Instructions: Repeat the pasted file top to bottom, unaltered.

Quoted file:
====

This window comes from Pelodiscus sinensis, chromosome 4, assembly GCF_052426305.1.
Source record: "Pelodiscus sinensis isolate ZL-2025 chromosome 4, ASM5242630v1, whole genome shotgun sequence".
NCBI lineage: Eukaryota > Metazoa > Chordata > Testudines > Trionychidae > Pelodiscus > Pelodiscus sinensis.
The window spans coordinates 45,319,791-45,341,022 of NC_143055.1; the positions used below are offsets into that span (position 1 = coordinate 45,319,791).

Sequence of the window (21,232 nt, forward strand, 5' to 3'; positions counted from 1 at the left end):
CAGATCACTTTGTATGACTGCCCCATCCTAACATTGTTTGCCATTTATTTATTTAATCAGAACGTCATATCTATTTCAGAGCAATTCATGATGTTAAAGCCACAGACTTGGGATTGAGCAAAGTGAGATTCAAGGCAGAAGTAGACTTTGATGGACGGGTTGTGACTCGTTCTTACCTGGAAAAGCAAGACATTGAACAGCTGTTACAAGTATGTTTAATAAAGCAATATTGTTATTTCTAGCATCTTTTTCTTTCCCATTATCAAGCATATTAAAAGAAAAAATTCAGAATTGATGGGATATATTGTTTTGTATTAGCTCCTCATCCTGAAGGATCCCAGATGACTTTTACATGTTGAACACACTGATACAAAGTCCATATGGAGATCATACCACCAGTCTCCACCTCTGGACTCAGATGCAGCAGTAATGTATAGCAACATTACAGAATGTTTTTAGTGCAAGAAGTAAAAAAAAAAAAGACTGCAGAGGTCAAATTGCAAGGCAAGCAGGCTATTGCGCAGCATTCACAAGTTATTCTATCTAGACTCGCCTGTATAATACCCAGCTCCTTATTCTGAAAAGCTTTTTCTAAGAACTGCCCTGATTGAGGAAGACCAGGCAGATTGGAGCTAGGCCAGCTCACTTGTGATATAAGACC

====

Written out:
This window comes from Pelodiscus sinensis, chromosome 4, assembly GCF_052426305.1.
Source record: "Pelodiscus sinensis isolate ZL-2025 chromosome 4, ASM5242630v1, whole genome shotgun sequence".
NCBI lineage: Eukaryota > Metazoa > Chordata > Testudines > Trionychidae > Pelodiscus > Pelodiscus sinensis.
The window spans coordinates 45,319,791-45,341,022 of NC_143055.1; the positions used below are offsets into that span (position 1 = coordinate 45,319,791).

Sequence of the window (21,232 nt, forward strand, 5' to 3'; positions counted from 1 at the left end):
CAGATCACTTTGTATGACTGCCCCATCCTAACATTGTTTGCCATTTATTTATTTAATCAGAACGTCATATCTATTTCAGAGCAATTCATGATGTTAAAGCCACAGACTTGGGATTGAGCAAAGTGAGATTCAAGGCAGAAGTAGACTTTGATGGACGGGTTGTGACTCGTTCTTACCTGGAAAAGCAAGACATTGAACAGCTGTTACAAGTATGTTTAATAAAGCAATATTGTTATTTCTAGCATCTTTTTCTTTCCCATTATCAAGCATATTAAAAGAAAAAATTCAGAATTGATGGGATATATTGTTTTGTATTAGCTCCTCATCCTGAAGGATCCCAGATGACTTTTACATGTTGAACACACTGATACAAAGTCCATATGGAGATCATACCACCAGTCTCCACCTCTGGACTCAGATGCAGCAGTAATGTATAGCAACATTACAGAATGTTTTTAGTGCAAGAAGTAAAAAAAAAAAAGACTGCAGAGGTCAAATTGCAAGGCAAGCAGGCTATTGCGCAGCATTCACAAGTTATTCTATCTAGACTCGCCTGTATAATACCCAGCTCCTTATTCTGAAAAGCTTTTTCTAAGAACTGCCCTGATTGAGGAAGACCAGGCAGATTGGAGCTAGGCCAGCTCACTTGTGATATAAGACC